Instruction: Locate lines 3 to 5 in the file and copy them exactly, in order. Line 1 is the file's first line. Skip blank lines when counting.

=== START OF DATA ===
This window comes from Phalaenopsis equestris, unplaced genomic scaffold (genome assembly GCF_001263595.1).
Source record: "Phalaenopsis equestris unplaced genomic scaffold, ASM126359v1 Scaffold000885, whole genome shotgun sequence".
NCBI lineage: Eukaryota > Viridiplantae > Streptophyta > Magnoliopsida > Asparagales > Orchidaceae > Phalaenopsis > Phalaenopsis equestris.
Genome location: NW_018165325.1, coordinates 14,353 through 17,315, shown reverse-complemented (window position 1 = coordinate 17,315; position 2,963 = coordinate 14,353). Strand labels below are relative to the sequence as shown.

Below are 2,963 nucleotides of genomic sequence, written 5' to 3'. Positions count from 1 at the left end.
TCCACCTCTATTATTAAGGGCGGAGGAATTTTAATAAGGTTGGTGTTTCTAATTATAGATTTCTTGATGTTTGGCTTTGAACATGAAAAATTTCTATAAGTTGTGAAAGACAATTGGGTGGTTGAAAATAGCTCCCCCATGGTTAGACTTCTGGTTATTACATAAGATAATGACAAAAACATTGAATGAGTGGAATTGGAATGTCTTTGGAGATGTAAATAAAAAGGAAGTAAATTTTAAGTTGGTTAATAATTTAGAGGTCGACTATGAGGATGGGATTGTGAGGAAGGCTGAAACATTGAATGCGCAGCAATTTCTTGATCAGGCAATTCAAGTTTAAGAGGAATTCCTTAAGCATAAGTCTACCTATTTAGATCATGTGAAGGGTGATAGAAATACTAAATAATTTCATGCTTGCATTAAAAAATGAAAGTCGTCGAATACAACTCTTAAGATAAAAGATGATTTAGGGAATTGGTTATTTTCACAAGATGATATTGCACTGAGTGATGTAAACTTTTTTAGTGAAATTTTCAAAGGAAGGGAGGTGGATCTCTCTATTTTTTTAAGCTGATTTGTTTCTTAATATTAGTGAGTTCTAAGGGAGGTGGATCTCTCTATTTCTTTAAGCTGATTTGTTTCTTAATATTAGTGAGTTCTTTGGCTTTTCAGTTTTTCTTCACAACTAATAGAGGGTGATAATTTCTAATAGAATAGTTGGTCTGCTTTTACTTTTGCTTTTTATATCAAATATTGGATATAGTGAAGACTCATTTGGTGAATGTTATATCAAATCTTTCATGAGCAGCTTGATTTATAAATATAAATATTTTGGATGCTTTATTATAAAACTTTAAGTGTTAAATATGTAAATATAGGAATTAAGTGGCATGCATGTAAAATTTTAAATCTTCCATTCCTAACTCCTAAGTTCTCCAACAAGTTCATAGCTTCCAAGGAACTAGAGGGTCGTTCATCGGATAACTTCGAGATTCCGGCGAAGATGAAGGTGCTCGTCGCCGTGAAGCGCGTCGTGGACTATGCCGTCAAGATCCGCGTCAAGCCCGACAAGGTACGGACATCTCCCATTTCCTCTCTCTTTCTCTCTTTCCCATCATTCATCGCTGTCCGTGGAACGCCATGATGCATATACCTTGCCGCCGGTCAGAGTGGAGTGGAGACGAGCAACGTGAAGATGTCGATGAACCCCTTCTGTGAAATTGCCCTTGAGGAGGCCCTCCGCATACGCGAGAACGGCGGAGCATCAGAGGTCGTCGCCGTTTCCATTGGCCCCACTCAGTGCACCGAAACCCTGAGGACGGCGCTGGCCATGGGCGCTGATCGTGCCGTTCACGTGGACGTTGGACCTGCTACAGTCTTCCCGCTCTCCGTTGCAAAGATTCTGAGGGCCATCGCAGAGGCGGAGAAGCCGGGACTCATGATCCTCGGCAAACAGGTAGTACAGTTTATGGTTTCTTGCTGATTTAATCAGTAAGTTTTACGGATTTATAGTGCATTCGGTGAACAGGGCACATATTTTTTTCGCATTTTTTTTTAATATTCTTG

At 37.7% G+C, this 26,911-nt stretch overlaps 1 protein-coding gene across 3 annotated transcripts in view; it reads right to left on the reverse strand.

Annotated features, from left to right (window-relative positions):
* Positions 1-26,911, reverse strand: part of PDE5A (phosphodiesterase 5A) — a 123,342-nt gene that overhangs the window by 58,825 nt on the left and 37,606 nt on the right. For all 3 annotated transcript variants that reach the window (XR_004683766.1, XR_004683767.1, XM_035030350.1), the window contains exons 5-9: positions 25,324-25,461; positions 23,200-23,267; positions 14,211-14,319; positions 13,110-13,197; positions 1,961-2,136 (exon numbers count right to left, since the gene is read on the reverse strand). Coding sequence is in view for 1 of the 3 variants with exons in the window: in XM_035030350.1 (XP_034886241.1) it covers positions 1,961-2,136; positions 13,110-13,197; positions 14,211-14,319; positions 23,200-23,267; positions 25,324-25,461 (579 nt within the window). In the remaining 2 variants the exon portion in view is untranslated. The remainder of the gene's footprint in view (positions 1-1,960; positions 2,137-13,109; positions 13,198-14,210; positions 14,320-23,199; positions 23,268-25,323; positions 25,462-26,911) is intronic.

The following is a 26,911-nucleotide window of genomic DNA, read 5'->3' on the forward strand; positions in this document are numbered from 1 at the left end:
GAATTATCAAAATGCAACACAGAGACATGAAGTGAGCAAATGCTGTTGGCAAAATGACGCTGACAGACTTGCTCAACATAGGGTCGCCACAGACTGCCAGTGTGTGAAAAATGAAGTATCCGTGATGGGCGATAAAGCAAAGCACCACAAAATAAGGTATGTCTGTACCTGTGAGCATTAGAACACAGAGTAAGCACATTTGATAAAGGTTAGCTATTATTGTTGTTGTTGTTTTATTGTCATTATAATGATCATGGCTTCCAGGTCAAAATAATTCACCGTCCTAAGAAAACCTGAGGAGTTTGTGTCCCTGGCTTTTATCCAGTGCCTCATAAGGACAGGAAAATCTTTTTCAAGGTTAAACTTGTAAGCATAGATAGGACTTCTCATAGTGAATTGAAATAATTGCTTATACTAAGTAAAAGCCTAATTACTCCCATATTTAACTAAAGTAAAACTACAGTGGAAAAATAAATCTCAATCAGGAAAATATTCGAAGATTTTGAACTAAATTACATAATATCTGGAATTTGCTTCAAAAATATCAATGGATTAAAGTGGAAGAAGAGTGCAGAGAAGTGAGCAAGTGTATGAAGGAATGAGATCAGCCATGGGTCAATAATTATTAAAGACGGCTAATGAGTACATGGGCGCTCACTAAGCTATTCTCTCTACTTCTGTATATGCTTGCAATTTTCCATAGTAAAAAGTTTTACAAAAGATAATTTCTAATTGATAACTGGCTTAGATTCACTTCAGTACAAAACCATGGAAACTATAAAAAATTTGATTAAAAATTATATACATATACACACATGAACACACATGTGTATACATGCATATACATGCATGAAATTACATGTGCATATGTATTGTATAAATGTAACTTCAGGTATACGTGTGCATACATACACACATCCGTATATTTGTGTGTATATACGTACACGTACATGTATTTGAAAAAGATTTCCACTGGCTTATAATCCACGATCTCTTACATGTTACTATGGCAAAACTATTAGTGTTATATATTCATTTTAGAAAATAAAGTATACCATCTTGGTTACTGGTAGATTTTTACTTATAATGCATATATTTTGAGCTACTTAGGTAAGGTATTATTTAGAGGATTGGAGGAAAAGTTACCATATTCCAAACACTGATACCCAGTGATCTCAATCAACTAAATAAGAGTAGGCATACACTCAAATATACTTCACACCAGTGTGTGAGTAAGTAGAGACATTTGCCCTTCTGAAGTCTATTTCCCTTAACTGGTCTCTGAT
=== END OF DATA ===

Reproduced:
NCBI lineage: Eukaryota > Viridiplantae > Streptophyta > Magnoliopsida > Asparagales > Orchidaceae > Phalaenopsis > Phalaenopsis equestris.
Genome location: NW_018165325.1, coordinates 14,353 through 17,315, shown reverse-complemented (window position 1 = coordinate 17,315; position 2,963 = coordinate 14,353). Strand labels below are relative to the sequence as shown.

Below are 2,963 nucleotides of genomic sequence, written 5' to 3'. Positions count from 1 at the left end.